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A potential top-five pick lost his staredown with the Seahawks; another weird combine test is revealed

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Central Michigan v Kentucky Photo by Andy Lyons/Getty Images

Every year at the combine, players end up reporting back on the weird (and sometimes inappropriate) questions that come up during the player interviews. For two straight years the Seattle Seahawks have entered into staring competitions.

Last year it was Michael Dickson. This year, the Seahawks apparently have their eyes on players from the University of Kentucky. They had staff at Kentucky’s Pro Day on Friday and cornerback Lonnie Johnson was the first one to report out on his staring competition and that he was the winner.

In an interview with Hey Kentucky, a local TV show in Lexington, linebacker Josh Allen engaged in a staring contest at the combine with the Seahawks. He admits to losing.

This brings to mind several questions. There are enough players coming out who were asked to compete in a staring contest that this doesn’t appear to be simply a fun way to kill time toward the end of an interview. What is the purpose behind it? With Allen, does it say something about the potential top five pick that he would admit to losing? Why is the team even meeting with one of the top edge rushers in the draft?

The last question might be one of the easier ones to answer. Former Seahawks quarterback Jake Heaps was on Brock and Salk, 710 AM Seattle, discussing the team’s meeting with Kyler Murray and the reasoning behind scouting some of the top players.

”They love to meet with those kind of guys and also, they love to get the reps,” said Heaps. ”They love opportunities to say, ‘Hey, we might not draft this guy, but I want to get my own personal take on him. Do I like him? Do I think he can be great, or do I think he’s going to be a flop in this league.’ And then they get to kind of see if they were right or wrong.”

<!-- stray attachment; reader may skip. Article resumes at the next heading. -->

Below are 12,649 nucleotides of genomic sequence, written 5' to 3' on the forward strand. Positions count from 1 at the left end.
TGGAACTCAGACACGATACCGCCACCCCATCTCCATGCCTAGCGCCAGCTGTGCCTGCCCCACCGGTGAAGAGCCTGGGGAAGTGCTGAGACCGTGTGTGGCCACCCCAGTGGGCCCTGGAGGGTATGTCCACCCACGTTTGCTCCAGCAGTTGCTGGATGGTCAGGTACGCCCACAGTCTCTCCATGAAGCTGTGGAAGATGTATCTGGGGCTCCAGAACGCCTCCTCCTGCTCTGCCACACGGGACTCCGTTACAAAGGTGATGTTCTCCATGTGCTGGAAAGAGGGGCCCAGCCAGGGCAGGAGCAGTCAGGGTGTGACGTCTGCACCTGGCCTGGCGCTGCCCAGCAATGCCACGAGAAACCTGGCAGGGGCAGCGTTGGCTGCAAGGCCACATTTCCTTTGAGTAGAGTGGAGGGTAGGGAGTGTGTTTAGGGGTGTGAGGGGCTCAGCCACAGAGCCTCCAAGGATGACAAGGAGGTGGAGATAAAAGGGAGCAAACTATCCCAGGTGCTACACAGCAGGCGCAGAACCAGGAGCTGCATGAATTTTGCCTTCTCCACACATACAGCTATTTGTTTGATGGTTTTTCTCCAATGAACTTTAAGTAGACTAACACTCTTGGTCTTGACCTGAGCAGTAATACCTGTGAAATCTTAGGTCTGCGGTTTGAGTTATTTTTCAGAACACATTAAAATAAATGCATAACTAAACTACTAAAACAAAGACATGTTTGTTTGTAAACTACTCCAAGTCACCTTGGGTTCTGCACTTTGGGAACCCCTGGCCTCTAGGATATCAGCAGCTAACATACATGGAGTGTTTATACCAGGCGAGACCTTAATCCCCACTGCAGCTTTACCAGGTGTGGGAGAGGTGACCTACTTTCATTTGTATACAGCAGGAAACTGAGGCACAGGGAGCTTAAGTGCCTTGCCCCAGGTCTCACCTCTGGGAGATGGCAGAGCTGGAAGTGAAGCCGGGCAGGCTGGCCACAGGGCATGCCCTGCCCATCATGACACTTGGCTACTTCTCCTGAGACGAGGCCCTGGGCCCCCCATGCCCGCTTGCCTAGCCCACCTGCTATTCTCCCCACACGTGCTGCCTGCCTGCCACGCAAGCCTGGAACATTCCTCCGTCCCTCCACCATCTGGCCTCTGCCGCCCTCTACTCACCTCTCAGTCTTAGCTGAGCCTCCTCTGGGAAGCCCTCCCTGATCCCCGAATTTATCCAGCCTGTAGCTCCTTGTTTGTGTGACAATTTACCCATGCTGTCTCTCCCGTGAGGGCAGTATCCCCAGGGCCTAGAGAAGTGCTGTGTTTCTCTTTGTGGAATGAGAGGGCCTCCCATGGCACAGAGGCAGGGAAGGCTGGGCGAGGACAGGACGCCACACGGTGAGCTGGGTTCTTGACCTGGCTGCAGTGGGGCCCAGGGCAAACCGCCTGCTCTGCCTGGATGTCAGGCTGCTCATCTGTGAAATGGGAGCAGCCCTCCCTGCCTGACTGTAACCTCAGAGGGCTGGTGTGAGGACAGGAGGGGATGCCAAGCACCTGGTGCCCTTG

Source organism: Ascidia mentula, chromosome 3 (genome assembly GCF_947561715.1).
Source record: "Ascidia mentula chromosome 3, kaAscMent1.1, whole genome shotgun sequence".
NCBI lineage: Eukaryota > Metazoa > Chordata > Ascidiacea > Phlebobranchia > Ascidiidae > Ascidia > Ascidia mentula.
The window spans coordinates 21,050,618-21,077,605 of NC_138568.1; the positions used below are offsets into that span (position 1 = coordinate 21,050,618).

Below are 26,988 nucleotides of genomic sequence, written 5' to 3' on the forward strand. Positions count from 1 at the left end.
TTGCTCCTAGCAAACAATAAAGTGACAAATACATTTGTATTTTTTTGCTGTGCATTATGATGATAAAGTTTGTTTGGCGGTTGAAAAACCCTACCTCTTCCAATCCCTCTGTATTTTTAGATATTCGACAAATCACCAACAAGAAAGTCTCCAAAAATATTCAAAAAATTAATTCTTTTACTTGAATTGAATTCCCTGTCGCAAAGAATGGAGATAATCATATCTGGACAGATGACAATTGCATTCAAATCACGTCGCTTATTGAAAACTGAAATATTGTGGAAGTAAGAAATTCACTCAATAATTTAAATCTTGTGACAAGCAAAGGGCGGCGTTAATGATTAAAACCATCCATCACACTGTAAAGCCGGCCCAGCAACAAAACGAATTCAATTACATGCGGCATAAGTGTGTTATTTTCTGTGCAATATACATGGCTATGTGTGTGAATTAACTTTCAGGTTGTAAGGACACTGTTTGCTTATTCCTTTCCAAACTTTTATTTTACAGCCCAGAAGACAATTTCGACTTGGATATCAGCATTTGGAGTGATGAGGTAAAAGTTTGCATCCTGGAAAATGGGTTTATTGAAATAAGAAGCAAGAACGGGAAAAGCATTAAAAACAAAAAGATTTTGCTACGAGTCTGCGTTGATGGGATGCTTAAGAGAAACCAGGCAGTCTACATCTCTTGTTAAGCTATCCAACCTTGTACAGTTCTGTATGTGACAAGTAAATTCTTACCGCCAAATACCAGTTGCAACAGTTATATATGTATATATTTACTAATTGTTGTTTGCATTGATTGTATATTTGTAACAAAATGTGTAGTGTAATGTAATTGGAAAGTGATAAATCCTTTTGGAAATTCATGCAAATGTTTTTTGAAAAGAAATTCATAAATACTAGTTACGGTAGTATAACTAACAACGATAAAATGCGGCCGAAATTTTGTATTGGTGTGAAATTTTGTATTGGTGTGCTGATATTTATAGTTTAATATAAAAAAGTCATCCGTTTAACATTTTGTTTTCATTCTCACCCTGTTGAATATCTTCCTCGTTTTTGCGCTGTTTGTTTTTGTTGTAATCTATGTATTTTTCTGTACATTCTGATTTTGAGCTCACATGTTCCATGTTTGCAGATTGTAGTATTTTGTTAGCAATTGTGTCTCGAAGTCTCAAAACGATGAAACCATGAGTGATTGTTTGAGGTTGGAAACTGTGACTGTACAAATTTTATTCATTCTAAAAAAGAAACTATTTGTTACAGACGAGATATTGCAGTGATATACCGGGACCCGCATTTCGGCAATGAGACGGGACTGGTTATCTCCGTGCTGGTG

Heaps says it’s about preparation, so when they have a have a chance to draft a guy at the top of the draft then they’ve been through the process.

TCU defensive end LJ Collier also revealed this week that the Seahawks put him up to test of how long he could keep his eyes open and also asked him “to do the ABC’s and count with it too.”

Weird indeed.

It could be one of those interview questions to see how you might approach something that you’ve never been asked to do before. Or it could tie in with the reasoning behind the staring competition.

Jim Nagy, executive director of the Senior Bowl, would have been in position to know the team’s reasoning behind the challenge as a former scout for the Seahawks. He responded to a tweet about the staring competition with Johnson with two words, “Grit test.”

Seahawks coach Pete Carroll has talked about how he looks for players with grit and has drafted several players who have overcome major challenges in life. Shaquem Griffin became the first one-handed player in the NFL. Tyler Lockett played through and came back from multiple injuries in college. Amara Darboh’s parents were killed in the Sierra Leone Civil War when he was just two years old and he moved to Iowa with his siblings when he was seven.

Carroll spoke about building a “culture of grit” with Angela Duckworth, a psychologist who is renowned for studying the concept. She describes grit as “passion and perseverance for very long-term goals.”

Judging the grit in players like Griffin, Lockett and Darboh might be easier when you look back at their history. If Nagy is saying that performance in a staring competition is another way to somehow measure it, then at least it offers an possible understanding for why it’s coming up consistently.

A lingering question is why Allen would admit to losing his staredown.

Maybe the conclusion is that Allen is not the next Mike Singletary.